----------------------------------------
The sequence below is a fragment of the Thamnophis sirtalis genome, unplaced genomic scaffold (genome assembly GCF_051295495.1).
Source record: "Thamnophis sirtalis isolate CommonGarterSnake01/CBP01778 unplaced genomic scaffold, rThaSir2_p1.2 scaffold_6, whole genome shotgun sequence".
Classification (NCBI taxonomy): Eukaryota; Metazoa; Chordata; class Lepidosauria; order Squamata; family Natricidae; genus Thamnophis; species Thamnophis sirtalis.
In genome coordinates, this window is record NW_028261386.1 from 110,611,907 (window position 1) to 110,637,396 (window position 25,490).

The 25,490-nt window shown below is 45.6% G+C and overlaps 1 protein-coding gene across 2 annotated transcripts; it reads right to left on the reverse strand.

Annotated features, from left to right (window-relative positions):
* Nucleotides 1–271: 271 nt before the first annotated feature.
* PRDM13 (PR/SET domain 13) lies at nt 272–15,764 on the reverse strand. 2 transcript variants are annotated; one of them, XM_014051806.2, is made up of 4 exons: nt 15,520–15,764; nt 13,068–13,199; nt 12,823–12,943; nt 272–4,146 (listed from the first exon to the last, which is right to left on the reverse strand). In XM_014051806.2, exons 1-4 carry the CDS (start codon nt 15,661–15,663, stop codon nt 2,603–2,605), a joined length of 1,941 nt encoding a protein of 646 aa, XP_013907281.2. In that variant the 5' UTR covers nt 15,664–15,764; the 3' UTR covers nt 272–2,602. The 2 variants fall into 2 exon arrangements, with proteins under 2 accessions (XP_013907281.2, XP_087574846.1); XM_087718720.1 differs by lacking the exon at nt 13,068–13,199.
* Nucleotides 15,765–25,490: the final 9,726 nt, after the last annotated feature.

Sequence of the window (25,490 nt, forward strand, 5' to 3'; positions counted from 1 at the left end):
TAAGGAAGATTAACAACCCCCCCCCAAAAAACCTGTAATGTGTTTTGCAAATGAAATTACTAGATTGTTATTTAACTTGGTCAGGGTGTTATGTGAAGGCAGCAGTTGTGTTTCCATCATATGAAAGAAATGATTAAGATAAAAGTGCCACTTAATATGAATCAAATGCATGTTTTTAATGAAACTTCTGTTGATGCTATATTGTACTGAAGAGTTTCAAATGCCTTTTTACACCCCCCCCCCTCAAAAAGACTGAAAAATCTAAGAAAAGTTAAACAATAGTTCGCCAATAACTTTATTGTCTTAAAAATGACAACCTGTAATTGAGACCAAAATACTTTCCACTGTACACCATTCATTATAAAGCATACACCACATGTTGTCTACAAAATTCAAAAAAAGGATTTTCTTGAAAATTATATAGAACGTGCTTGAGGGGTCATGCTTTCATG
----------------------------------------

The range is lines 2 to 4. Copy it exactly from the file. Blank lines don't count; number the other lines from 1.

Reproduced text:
Source record: "Thamnophis sirtalis isolate CommonGarterSnake01/CBP01778 unplaced genomic scaffold, rThaSir2_p1.2 scaffold_6, whole genome shotgun sequence".
Classification (NCBI taxonomy): Eukaryota; Metazoa; Chordata; class Lepidosauria; order Squamata; family Natricidae; genus Thamnophis; species Thamnophis sirtalis.
In genome coordinates, this window is record NW_028261386.1 from 110,611,907 (window position 1) to 110,637,396 (window position 25,490).